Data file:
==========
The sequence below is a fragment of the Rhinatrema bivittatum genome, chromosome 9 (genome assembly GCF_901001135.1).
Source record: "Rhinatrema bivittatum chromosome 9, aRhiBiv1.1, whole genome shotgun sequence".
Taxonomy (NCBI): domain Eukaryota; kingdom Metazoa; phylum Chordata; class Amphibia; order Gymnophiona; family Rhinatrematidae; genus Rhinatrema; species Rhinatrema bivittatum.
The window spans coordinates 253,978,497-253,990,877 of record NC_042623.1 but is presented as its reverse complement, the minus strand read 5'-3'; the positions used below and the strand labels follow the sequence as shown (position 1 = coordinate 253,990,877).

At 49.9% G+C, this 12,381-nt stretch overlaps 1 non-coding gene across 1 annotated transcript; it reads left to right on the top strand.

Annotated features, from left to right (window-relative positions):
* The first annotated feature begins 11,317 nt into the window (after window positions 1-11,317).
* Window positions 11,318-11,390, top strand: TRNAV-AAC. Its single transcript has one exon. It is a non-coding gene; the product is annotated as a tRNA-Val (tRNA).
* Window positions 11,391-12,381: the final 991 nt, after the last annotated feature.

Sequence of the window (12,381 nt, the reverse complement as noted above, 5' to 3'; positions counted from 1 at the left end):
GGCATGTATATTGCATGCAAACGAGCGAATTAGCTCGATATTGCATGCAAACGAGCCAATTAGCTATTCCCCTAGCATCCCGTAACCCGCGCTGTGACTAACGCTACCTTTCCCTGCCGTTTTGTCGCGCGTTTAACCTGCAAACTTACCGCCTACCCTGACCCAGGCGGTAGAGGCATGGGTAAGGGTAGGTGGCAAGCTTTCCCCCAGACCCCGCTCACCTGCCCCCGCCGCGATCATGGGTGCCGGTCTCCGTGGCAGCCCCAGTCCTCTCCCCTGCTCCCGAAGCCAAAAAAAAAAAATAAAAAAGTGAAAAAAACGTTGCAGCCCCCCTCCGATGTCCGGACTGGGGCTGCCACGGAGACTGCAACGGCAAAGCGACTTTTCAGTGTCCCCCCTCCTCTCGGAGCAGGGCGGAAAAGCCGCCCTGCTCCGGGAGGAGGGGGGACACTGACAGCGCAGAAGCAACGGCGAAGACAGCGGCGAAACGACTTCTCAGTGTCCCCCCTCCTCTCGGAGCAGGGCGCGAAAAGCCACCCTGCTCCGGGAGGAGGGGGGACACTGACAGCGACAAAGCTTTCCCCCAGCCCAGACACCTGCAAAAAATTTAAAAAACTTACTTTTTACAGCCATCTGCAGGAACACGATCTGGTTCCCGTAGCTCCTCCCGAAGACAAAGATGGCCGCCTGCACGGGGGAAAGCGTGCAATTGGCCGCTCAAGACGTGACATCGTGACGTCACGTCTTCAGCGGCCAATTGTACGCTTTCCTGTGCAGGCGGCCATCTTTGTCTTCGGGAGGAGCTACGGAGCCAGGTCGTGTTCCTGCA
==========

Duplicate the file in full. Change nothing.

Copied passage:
The sequence below is a fragment of the Rhinatrema bivittatum genome, chromosome 9 (genome assembly GCF_901001135.1).
Source record: "Rhinatrema bivittatum chromosome 9, aRhiBiv1.1, whole genome shotgun sequence".
Taxonomy (NCBI): domain Eukaryota; kingdom Metazoa; phylum Chordata; class Amphibia; order Gymnophiona; family Rhinatrematidae; genus Rhinatrema; species Rhinatrema bivittatum.
The window spans coordinates 253,978,497-253,990,877 of record NC_042623.1 but is presented as its reverse complement, the minus strand read 5'-3'; the positions used below and the strand labels follow the sequence as shown (position 1 = coordinate 253,990,877).

At 49.9% G+C, this 12,381-nt stretch overlaps 1 non-coding gene across 1 annotated transcript; it reads left to right on the top strand.

Annotated features, from left to right (window-relative positions):
* The first annotated feature begins 11,317 nt into the window (after window positions 1-11,317).
* Window positions 11,318-11,390, top strand: TRNAV-AAC. Its single transcript has one exon. It is a non-coding gene; the product is annotated as a tRNA-Val (tRNA).
* Window positions 11,391-12,381: the final 991 nt, after the last annotated feature.

Sequence of the window (12,381 nt, the reverse complement as noted above, 5' to 3'; positions counted from 1 at the left end):
GGCATGTATATTGCATGCAAACGAGCGAATTAGCTCGATATTGCATGCAAACGAGCCAATTAGCTATTCCCCTAGCATCCCGTAACCCGCGCTGTGACTAACGCTACCTTTCCCTGCCGTTTTGTCGCGCGTTTAACCTGCAAACTTACCGCCTACCCTGACCCAGGCGGTAGAGGCATGGGTAAGGGTAGGTGGCAAGCTTTCCCCCAGACCCCGCTCACCTGCCCCCGCCGCGATCATGGGTGCCGGTCTCCGTGGCAGCCCCAGTCCTCTCCCCTGCTCCCGAAGCCAAAAAAAAAAAATAAAAAAGTGAAAAAAACGTTGCAGCCCCCCTCCGATGTCCGGACTGGGGCTGCCACGGAGACTGCAACGGCAAAGCGACTTTTCAGTGTCCCCCCTCCTCTCGGAGCAGGGCGGAAAAGCCGCCCTGCTCCGGGAGGAGGGGGGACACTGACAGCGCAGAAGCAACGGCGAAGACAGCGGCGAAACGACTTCTCAGTGTCCCCCCTCCTCTCGGAGCAGGGCGCGAAAAGCCACCCTGCTCCGGGAGGAGGGGGGACACTGACAGCGACAAAGCTTTCCCCCAGCCCAGACACCTGCAAAAAATTTAAAAAACTTACTTTTTACAGCCATCTGCAGGAACACGATCTGGTTCCCGTAGCTCCTCCCGAAGACAAAGATGGCCGCCTGCACGGGGGAAAGCGTGCAATTGGCCGCTCAAGACGTGACATCGTGACGTCACGTCTTCAGCGGCCAATTGTACGCTTTCCTGTGCAGGCGGCCATCTTTGTCTTCGGGAGGAGCTACGGAGCCAGGTCGTGTTCCTGCA